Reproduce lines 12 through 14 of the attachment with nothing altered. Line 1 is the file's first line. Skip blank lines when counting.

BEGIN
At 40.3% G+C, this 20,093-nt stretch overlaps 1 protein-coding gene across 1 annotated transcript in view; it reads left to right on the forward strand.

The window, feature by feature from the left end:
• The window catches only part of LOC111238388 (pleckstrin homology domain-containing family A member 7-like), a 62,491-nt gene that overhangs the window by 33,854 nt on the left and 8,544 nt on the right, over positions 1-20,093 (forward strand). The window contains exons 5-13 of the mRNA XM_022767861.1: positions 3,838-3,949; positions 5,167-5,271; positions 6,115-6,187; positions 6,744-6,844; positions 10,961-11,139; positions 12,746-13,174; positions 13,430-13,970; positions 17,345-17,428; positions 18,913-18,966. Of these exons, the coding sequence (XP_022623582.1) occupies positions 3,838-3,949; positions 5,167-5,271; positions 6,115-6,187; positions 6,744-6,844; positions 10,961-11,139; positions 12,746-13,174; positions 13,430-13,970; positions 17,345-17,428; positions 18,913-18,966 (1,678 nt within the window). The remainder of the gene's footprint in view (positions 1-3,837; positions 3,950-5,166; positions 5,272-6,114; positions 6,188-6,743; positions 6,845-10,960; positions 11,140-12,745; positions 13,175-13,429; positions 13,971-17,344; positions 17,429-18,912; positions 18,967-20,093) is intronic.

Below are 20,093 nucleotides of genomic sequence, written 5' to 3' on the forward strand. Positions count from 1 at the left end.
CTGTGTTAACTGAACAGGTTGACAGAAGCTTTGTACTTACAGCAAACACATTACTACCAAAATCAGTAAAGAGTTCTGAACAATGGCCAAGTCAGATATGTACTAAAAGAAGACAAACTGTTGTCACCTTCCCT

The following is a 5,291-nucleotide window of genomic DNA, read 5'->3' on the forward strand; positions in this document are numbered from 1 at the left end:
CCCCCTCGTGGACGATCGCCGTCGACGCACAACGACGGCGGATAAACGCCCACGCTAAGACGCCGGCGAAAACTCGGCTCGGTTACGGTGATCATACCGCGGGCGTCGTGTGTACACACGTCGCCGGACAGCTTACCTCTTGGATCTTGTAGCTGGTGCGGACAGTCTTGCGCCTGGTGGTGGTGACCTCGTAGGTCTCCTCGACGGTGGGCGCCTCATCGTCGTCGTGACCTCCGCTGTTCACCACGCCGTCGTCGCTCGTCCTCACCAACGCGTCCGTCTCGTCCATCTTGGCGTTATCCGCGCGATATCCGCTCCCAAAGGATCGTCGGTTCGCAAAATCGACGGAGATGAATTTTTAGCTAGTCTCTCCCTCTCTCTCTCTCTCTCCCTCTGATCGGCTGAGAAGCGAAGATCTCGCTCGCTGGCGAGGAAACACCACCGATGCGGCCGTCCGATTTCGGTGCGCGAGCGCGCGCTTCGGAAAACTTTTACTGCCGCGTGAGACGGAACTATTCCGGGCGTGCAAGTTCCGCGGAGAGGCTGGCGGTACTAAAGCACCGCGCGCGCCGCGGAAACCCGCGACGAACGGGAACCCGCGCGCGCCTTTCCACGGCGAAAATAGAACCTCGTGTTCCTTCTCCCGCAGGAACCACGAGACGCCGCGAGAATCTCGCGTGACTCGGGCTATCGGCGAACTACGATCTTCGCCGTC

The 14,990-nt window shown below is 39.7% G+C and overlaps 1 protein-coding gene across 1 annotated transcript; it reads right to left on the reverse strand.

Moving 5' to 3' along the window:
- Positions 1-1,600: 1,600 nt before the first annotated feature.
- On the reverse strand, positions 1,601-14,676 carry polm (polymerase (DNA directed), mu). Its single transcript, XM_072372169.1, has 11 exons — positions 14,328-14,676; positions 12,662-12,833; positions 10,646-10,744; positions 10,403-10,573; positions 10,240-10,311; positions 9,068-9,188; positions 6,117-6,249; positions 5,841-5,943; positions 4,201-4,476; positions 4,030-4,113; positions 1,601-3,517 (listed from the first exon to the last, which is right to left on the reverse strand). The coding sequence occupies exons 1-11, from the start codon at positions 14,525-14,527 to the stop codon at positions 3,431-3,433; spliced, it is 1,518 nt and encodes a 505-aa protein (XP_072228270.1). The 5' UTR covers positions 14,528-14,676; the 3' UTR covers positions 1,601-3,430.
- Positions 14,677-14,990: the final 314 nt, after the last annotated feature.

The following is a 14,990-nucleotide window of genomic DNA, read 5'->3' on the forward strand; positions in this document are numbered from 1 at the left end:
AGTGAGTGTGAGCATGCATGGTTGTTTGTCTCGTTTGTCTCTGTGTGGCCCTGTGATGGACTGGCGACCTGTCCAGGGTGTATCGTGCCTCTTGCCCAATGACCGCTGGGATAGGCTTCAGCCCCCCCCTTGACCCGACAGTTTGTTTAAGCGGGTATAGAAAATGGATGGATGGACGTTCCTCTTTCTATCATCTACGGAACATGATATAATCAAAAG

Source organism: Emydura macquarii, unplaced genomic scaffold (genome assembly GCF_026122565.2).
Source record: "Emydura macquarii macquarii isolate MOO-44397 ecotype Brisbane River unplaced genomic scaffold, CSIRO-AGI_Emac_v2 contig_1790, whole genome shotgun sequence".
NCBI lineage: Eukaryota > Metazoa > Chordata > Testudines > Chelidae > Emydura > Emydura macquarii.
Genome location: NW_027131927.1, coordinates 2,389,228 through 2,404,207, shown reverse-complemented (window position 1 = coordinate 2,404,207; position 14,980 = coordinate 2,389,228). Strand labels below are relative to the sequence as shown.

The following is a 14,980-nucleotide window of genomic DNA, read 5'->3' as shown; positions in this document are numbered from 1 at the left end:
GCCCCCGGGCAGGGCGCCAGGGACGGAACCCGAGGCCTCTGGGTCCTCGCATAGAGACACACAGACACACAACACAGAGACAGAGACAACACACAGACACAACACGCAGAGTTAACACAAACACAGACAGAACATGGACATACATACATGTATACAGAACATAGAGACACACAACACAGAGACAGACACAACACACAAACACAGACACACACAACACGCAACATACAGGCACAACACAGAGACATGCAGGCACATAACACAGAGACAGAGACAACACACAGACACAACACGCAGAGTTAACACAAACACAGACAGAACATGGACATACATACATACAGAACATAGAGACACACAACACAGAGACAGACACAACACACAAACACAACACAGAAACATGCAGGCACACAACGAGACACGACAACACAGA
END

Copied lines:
- Positions 14,677-14,990: the final 314 nt, after the last annotated feature.

The following is a 14,990-nucleotide window of genomic DNA, read 5'->3' on the forward strand; positions in this document are numbered from 1 at the left end:
AGTGAGTGTGAGCATGCATGGTTGTTTGTCTCGTTTGTCTCTGTGTGGCCCTGTGATGGACTGGCGACCTGTCCAGGGTGTATCGTGCCTCTTGCCCAATGACCGCTGGGATAGGCTTCAGCCCCCCCCTTGACCCGACAGTTTGTTTAAGCGGGTATAGAAAATGGATGGATGGACGTTCCTCTTTCTATCATCTACGGAACATGATATAATCAAAAG